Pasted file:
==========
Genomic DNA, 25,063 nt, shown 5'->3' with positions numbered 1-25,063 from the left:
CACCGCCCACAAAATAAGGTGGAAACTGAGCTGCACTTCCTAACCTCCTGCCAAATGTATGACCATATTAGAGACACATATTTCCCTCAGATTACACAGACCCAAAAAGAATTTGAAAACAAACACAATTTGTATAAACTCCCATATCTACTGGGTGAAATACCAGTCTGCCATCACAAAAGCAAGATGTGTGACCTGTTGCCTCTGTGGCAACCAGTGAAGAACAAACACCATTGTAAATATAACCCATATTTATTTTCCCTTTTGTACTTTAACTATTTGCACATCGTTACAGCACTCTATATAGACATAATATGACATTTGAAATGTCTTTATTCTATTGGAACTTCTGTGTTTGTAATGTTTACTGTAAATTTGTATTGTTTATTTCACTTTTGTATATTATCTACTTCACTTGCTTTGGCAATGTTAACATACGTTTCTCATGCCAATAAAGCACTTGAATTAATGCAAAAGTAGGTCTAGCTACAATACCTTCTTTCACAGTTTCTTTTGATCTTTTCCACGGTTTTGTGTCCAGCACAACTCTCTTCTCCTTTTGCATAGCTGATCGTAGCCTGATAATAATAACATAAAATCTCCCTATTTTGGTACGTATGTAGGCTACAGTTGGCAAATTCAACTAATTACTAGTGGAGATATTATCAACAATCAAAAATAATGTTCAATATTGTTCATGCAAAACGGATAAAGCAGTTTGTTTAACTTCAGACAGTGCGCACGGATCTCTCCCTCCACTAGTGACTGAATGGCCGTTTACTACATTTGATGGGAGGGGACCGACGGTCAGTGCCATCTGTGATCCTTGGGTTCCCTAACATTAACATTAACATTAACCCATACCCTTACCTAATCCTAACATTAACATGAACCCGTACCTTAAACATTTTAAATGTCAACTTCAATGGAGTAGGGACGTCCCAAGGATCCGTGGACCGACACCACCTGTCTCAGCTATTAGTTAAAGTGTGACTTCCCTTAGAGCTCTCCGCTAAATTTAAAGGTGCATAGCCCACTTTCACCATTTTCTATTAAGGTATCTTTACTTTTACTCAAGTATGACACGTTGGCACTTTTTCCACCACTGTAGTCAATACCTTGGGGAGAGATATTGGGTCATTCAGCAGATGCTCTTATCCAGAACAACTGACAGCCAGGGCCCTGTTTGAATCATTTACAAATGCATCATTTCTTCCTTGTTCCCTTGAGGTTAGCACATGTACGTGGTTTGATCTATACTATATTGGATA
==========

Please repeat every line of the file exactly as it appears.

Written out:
Genomic DNA, 25,063 nt, shown 5'->3' with positions numbered 1-25,063 from the left:
CACCGCCCACAAAATAAGGTGGAAACTGAGCTGCACTTCCTAACCTCCTGCCAAATGTATGACCATATTAGAGACACATATTTCCCTCAGATTACACAGACCCAAAAAGAATTTGAAAACAAACACAATTTGTATAAACTCCCATATCTACTGGGTGAAATACCAGTCTGCCATCACAAAAGCAAGATGTGTGACCTGTTGCCTCTGTGGCAACCAGTGAAGAACAAACACCATTGTAAATATAACCCATATTTATTTTCCCTTTTGTACTTTAACTATTTGCACATCGTTACAGCACTCTATATAGACATAATATGACATTTGAAATGTCTTTATTCTATTGGAACTTCTGTGTTTGTAATGTTTACTGTAAATTTGTATTGTTTATTTCACTTTTGTATATTATCTACTTCACTTGCTTTGGCAATGTTAACATACGTTTCTCATGCCAATAAAGCACTTGAATTAATGCAAAAGTAGGTCTAGCTACAATACCTTCTTTCACAGTTTCTTTTGATCTTTTCCACGGTTTTGTGTCCAGCACAACTCTCTTCTCCTTTTGCATAGCTGATCGTAGCCTGATAATAATAACATAAAATCTCCCTATTTTGGTACGTATGTAGGCTACAGTTGGCAAATTCAACTAATTACTAGTGGAGATATTATCAACAATCAAAAATAATGTTCAATATTGTTCATGCAAAACGGATAAAGCAGTTTGTTTAACTTCAGACAGTGCGCACGGATCTCTCCCTCCACTAGTGACTGAATGGCCGTTTACTACATTTGATGGGAGGGGACCGACGGTCAGTGCCATCTGTGATCCTTGGGTTCCCTAACATTAACATTAACATTAACCCATACCCTTACCTAATCCTAACATTAACATGAACCCGTACCTTAAACATTTTAAATGTCAACTTCAATGGAGTAGGGACGTCCCAAGGATCCGTGGACCGACACCACCTGTCTCAGCTATTAGTTAAAGTGTGACTTCCCTTAGAGCTCTCCGCTAAATTTAAAGGTGCATAGCCCACTTTCACCATTTTCTATTAAGGTATCTTTACTTTTACTCAAGTATGACACGTTGGCACTTTTTCCACCACTGTAGTCAATACCTTGGGGAGAGATATTGGGTCATTCAGCAGATGCTCTTATCCAGAACAACTGACAGCCAGGGCCCTGTTTGAATCATTTACAAATGCATCATTTCTTCCTTGTTCCCTTGAGGTTAGCACATGTACGTGGTTTGATCTATACTATATTGGATA